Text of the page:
sym12 37g

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Published on April 13, 2008

Author: Hannah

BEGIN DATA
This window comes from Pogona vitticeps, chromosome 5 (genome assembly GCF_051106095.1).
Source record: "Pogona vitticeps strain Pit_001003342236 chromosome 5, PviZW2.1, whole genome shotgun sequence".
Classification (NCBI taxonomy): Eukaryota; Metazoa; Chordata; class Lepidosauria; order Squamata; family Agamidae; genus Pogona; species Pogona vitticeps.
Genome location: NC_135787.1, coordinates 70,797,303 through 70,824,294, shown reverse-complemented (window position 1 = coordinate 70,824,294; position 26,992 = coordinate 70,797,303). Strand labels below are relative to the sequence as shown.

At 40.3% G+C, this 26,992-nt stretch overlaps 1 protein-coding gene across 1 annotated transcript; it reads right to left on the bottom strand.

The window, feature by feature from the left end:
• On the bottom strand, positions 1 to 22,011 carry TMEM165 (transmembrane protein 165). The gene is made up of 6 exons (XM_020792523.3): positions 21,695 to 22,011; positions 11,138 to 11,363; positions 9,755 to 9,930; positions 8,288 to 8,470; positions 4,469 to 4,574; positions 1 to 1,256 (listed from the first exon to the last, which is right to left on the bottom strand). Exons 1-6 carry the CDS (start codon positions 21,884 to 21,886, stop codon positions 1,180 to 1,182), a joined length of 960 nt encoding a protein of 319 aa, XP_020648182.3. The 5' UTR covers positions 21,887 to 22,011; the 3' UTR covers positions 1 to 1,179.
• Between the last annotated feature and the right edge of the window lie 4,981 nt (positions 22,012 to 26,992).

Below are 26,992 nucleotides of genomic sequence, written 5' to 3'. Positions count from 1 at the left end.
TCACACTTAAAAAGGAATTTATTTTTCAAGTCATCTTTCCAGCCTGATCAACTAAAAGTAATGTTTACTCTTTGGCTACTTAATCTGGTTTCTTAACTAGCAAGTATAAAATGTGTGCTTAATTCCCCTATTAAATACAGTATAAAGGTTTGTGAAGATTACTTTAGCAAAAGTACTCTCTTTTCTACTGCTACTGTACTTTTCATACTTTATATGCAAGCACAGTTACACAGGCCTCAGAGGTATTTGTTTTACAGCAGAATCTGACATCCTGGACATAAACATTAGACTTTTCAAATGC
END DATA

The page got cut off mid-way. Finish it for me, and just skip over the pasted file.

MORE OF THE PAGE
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CRM Strategies for Small and Midsize Business:  Joe Outlaw CRM Strategies for Small and Midsize Business These materials can be reproduced only with Gartner’s official approval. Such approvals may be requested via e-mail -- [email protected] SMBs Are Failing at CRM!:  SMBs think CRM is about technology. 80% of SMBs do not have a CRM vision or strategy. 75% of small businesses can not quantify the business impact of CRM on their business. SMBs Are Failing at CRM! Current Top Causes of CRM Failure:  Current Top Causes of CRM Failure No customer relationship management vision or strategy Thinking technology is the solution No metrics/monitoring of benefits and lack of testing Poor-quality customer data and information Little coordination of departmental/point solutions Management has little customer understanding or involvement Rewards and incentives are tied to old, noncustomer objectives Limited or no input from the customers’ perspective Lack of specifically designed, mutually reinforcing processes Creation of the CRM team is an afterthought and lacks business staff Key Issues:  Key Issues 1. What business and technology trends will drive small and midsize businesses (SMBs) to invest in customer relationship management (CRM)? 2. How will CRM vendors address SMBs’ requirements? 3. What strategies for CRM will be most effective for SMBs? SMB Business Drivers for CRM:  Geographic dispersion of workforce and customer opportunities Increasing expectation of excellent customer experience. Increasing requirement to respond quickly to shifts in customer demand and market opportunities. Increasing use of electronic channels of interaction Downward price pressure SMB Business Drivers for CRM Plugging CRM Into the Enterprise:  Plugging CRM Into the Enterprise Customer Service Sales Customer Business Value of Application Integration Increases the organizational speed and quickness Available-to-promise (finished goods) Capable-to-promise (make-to-order) Improved customer service Accurate order processing Improved production planning Improved supplier collaboration Business benefits of CRM and operational applications integration Technology Bringing Affordability, Flexibility and Quickness to SMBs:  Technology Bringing Affordability, Flexibility and Quickness to SMBs Microsoft .NET, Web services, XML, SOAP — lowering the cost of application development, support and increasing interoperability Thin and smart clients — lowering the cost of support Rapid, phased deployment techniques — speed the time to benefits and reduce project risk Industry-specific CRM applications — reduce the cost of obtaining a tailored CRM solution Applications on .NET — emerging Web services standards — still in flux Thin clients — available now Smart clients — emerging Feature debt vs. Windows and synchronization — 3+ yr. more Available now Emerging for some industries and subindustries, will accelerate CRM for SMBs: Vendor/Product Evaluation Criteria:  CRM for SMBs: Vendor/Product Evaluation Criteria Vision Future market focus Functionality Broad for small Deep for midsize Technology Easy to use Simple to maintain Effective user interface Adherence to standards Open architecture Extensible Easy to integrate Service & Support Quick implementation Low-hassle life cycle Easy access to help Cost Contract price Total cost of ownership Viability SMB focus User references 5% 20% 15% 15% 20% 25% 65% of the decision is not related to technology. Tactical Guideline: Through 2003, SMBs must increase the importance they assign to vendor viability and application integration in their CRM application selection decisions. CRM Suites for SMBs: Function Ratings:  Copyright © 2002 CRM Suites for SMBs: Function Ratings Sales Customer Service Marketing Ratings as of July 2002 Field Service CRM Suites for SMBs Magic Quadrant:  CRM Suites for SMBs Magic Quadrant Leadership Criteria Fully integrated sales, marketing, and customer service functionality Robust and coordinated support for multiple channels (in person, telephone, Web, e-mail) Robust support for disconnected use Easy-to-use, intuitive interfaces Support for CRM “technology sweet spot” Proven integration with ERP, back-office and other CRM components Horizontal foundation with vertical suites Robust development, customization and system administration tools Strong vendor viability As of February 2002 Siebel MidMarket Edition Multiactive Software Pivotal Software Onyx Infinium Oncontact Software Saratoga Talisma SalesLogix Applix PeopleSoft Trivium Technologies Salesforce.com Completeness of Vision Visionaries Niche Players Challengers Leaders Ability to Execute (From “First North American Magic Quadrant: CRM Suites for SMBs,” 6 February 2002) Firstwave FrontRange Solutions Epicor Software Onyx Software and Pivotal:  Onyx Software and Pivotal Strengths Customer service functionality Most mature Web architecture ESP partnerships (IBM, DTT, Accenture) Challenges Support for mobile users Rebuild sales force Regain profitability in the face of increased, well-funded competition Strengths Sales functionality, particularly e-sales Highly flexible and configurable Challenges Strengthen, balance and broaden suite functionality Forge partnerships with Tier 1 ESPs Consider when requirements include: strong customer service functionality with contact center integration, financial services experience and expertise,limited support for offline use Consider when requirements include: strong sales functionality with support for multiple customer interface channels, particularly Internet and Web sales, subindustry support — investment banking, healthcare insurance and real-estate construction. Onyx Pivotal Salesforce.com:  Salesforce.com Strengths Ease of use and intuitive interfaces Low monthly fee, almost no capital costs Very rapid startup/deployment is possible Challenges Providing for customization for customer-unique functionality and processes Maintain ease of use while broadening and deepening CRM functionality Overcome potential users’ security and privacy concerns with a hosted solution Consider when requirements include: rapid deployment, low initial cost, ease-of-use, support for widely geographically dispersed users, good enough CRM application functionality, sales automation is the primary function required, limited offline usage SalesLogix (Best CRM Division):  SalesLogix (Best CRM Division) Strengths Sales functionality including strong mobile-user support Very flexible and highly configurable Back-office application integration (16 OEMs) Challenges Up-sell ACT! & TeleMagic customers; grow appeal to small business Cross-sell Best’s MAS90 and Enterprise’s 100,000 customers Upgrade and certify Sage’s value-added resellers (VARs) Build out a balanced CRM suite or risk becoming sales best-of-breed Consider when requirements include: strong sales functionality across multiple customer interface points, support for disconnected use for hundreds of users, high configurability/customizability and back-office application integration Siebel 7 MidMarket Edition:  Siebel 7 MidMarket Edition Strengths Strong integrated CRM functionality Financial strength, viability and investment in technology Internet application architecture; smart client Strong mobile-user support Challenges Overcome the large-enterprise-only, high-cost image Sell and support effectively/profitably through indirect channel Consider when requirements include: solid and well-integrated functionality, a growth path to enterprise-class functionality and scalability, strong vendor viability and industry-specific support — healthcare, investment management, retail banking, insurance Meriwest Credit Union: Case Study:  Regional credit union Problem change from employee to public credit union; increased competition inconsistent customer service — customer data in multiple unlinked sources Objectives establish branding based on high level of customer service provide consistent services for all customer interactions eliminate manual tracking of service requests enable one-to-one, personalized marketing Results increased deposits balance/member 27%; total deposits 17%; loan balances 46% reduced service call resolution 75% Lessons Learned underestimated effort to change organization from reactive to proactive use of systems integrator with credit union experience saved time and expense of system tailoring Meriwest Credit Union: Case Study SMB CRM Project Phases:  SMB CRM Project Phases Two to four weeks Identify pain and opportunity points Process re-engineering Four to six weeks Vendor(s) selection Implementation strategy Application (in-house hosted) Resources (in-house, vendor, ESP or a combination) Function and constituent phasing Project economics and measurable results Ten to 24 weeks Project management Training Phased rollout Measure results against plan Ongoing/iterate Enhance Retrain Rollout Measure Evaluate Execute Manage Strategize *Average times based on application size: 50 to 75 users 6 8 10 18 12 14 16 26 28 30 32 34 20 22 24 2 4 Week Tipper Tie: Case Study:  Tipper Tie: Case Study Midsize manufacturer/supplier to meat-processing industry Problem eroding market share; loss of key customers to competition inconsistent customer service; providing inaccurate information inability to accurately process orders quickly and efficiently Objective reduce order error rates improve sales close rates and shorten sales cycle increase sales productivity increase customer satisfaction and retention Results reduced order error rates — 5% improved sales productivity — 20% Lessons Learned enterprisewide involvement necessary to achieve sweeping organizational changes prioritize the process improvements; focus on the worst areas You Can’t Manage What You Don’t Measure:  CRM Metrics for SMBs Strategic Metrics Return on investment; total cost of ownership Customer satisfaction; customer retention Increased revenues; decreased costs Increased addressable markets Increased market clout Increased business through indirect channels Tactical Metrics Number of contacts to close a service case Revenue per salesperson; revenue per partner New business from channel partners Percentage of contacts handled by self-service Number of FTEs to support CRM-related applications Increased prices; increased percent of customer’s business You Can’t Manage What You Don’t Measure Recommendations:  Recommendations Develop an enterprise-wide CRM strategy, but implement tactically. Create customer-focused sales and service processes, then enable them with technology. Look to industry-specific, tailored suites of CRM applications to provide the most-appropriate and most-cost-effective support for CRM processes. Increase application selection criteria weights for viability and back-office integration capability. Develop metrics to monitor improvements; iterate to incrementally increase customer-centricity. Stay involved in and carefully manage CRM projects.